Real Estate Articles
How to Select a Retail Location
Written by Brent Pace for Gaebler Ventures
There are many different types of retail locations that you could choose to lease for your retail venture. Here is a quick run-down of the different types of retail centers and their attributes.
If you are looking for a retail location for your company you can be overwhelmed with opportunities.
In order to make a good decision you have to first understand the different types of retail centers that are out there, and who they typically cater to.
A strip center, or strip mall, is a small retail center that has no anchor. Usually a strip center will be close to the street, or it will be set back with a common parking lot in front. Although these can occasionally have name-brand tenants (such as a Starbucks coffee shop), they typically have small one-off type shops including cafés, nail and hair salons, copy shops, and things of that nature. Leasing here can be a good value option as they often feature very cheap rent and good lease terms.
This type of development is very similar to a strip mall except that it is typically anchored by a grocery store. This can be an important feature if you are relying on traffic of random passers-by to generate your business. A neighborhood center has a trade area that is as big as the trade area of the grocer. Before leasing in this type of center be sure to locate all of the grocery chains in the vicinity to see how big your trade area really is. Leasing in a neighborhood center can be especially valuable if you feel that the grocery chain is a complement to the retail service you are offering.
Unlike the neighborhood center, the community center serves a larger trade area. While it may have a grocery store, a community center is likely to have a junior department store like a Ross, Mervyns, or maybe even a Bed Bath and Beyond. Community center's can draw traffic from the trade area of several neighborhood centers if the junior anchor has some pull. In the past these centers often had hardware stores in them, but these are slowly disappearing.
These centers typically have slightly more expensive rental terms than the neighborhood center and strip malls. Part of this is driven by the anchor tenant and the traffic they provide to the development.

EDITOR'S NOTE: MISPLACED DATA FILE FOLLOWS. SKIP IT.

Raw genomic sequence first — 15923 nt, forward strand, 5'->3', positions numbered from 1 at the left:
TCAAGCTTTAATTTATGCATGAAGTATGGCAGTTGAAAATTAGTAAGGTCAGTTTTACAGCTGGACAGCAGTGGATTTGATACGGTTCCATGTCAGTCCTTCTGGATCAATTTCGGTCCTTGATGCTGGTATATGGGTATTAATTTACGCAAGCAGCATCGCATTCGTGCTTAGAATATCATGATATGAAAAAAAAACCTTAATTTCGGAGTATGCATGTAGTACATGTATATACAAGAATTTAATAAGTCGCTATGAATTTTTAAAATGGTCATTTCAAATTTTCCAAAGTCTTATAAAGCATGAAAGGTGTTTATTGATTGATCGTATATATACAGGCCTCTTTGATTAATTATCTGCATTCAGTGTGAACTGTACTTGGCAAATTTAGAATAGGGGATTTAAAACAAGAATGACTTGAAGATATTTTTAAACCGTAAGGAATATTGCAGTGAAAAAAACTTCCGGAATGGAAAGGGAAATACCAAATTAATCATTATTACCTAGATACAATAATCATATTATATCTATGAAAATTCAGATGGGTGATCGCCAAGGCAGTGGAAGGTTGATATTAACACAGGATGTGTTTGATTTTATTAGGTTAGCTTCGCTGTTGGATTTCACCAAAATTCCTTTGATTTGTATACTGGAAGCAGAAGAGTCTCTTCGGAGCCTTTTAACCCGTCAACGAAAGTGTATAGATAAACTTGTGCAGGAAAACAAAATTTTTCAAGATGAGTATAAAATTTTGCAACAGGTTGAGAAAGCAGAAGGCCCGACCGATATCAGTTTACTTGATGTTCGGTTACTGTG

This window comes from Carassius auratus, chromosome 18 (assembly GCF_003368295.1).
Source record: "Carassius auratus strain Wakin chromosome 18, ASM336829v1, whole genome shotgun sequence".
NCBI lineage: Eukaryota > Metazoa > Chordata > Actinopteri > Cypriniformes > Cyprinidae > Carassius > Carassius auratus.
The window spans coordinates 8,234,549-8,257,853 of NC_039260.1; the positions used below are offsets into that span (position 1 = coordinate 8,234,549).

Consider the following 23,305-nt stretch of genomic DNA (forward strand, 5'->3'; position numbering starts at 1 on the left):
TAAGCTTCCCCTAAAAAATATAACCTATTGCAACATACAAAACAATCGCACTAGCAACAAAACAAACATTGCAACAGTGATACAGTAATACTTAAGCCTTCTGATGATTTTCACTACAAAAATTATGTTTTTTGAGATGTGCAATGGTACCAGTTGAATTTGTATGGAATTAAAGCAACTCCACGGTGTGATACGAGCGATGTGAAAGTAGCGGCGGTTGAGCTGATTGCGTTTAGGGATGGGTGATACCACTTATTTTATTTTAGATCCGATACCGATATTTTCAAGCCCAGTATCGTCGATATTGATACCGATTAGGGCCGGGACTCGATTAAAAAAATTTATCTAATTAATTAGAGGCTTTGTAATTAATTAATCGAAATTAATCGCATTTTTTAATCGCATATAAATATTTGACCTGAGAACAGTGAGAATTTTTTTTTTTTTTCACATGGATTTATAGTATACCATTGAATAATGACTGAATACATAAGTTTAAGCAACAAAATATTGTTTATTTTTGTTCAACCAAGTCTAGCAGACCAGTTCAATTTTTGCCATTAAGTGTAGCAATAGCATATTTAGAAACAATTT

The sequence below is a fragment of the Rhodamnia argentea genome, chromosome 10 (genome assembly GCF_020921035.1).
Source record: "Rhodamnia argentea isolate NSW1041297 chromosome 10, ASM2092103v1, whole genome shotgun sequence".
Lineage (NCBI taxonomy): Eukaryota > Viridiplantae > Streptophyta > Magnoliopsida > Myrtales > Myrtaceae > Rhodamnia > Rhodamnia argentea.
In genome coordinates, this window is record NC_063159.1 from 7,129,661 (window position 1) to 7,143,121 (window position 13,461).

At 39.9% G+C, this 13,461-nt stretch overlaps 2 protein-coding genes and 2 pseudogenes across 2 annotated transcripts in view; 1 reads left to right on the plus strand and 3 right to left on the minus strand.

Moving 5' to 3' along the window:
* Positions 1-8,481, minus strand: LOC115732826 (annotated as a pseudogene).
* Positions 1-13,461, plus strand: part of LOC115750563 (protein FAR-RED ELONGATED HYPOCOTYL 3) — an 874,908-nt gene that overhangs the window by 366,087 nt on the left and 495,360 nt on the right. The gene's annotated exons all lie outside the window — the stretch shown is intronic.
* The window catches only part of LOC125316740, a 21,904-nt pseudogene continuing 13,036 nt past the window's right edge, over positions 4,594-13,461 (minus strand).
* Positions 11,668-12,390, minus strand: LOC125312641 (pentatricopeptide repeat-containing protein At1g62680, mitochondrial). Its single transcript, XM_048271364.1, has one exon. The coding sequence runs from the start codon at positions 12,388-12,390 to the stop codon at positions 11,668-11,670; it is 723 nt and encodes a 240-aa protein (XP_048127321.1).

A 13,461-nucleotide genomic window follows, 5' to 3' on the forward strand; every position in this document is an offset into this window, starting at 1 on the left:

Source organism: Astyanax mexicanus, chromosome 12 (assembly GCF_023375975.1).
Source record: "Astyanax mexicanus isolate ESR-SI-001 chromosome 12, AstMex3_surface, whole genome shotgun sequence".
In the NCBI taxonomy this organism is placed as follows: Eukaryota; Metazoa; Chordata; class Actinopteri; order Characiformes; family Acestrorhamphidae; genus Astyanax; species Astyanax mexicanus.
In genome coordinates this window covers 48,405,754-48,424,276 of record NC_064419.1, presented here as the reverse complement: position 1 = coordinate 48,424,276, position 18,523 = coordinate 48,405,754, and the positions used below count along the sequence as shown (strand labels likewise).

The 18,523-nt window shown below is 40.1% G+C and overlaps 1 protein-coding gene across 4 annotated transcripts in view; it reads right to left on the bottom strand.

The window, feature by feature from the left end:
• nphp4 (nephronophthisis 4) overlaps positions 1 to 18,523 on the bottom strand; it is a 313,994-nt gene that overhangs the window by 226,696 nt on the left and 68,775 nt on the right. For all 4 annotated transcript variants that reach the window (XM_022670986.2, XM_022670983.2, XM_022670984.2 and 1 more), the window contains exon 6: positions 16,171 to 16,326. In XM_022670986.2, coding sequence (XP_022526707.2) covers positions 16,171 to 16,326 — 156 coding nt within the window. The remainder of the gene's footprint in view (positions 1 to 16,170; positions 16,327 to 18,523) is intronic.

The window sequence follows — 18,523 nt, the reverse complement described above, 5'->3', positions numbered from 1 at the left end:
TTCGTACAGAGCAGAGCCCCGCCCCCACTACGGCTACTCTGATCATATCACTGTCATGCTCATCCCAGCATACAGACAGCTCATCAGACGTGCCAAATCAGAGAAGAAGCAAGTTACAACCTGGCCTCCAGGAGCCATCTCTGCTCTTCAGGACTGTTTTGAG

A power center is usually located along a major arterial or highway with very good access. You don't typically find these tucked away in neighborhoods. Power Centers add even more features than your typical community center. A power center may feature a movie theatre and other amenities to complement junior anchor stores.
Co-tenancy requirements are common among lessees of power center space. You will find more chain stores in these types of developments including Best Buy, Barnes and Noble, Old Navy, Dress Barn, Sports Authority, and more.
Part of the attraction to a power center is the size. These developments have the critical mass to really drive traffic to the location. The consequence is that the typical small tenant will likely pay a little more for the space.
These developments are large formal structures that can contain upwards of 100 stores. While in the past they were almost always "fortresses" with internal corridors, the new trend is for open-air malls. These malls will often contain as many as 5 anchor department stores such as Macy's, Nordstrom, Saks 5th Avenue, Dillards, Sears, and other major regional department stores.
Rent in these malls can vary widely depending on the anchors and how old the mall is. As with any retail space, be sure to request demographic, foot traffic, and sales information before getting too deep into lease negotiations.
Brent Pace is currently an MBA candidate at University of California at Berkeley. Originally from Salt Lake City, Brent's experience is in commercial real estate development and management. Brent will have tips for small business owners as they negotiate their real estate needs.
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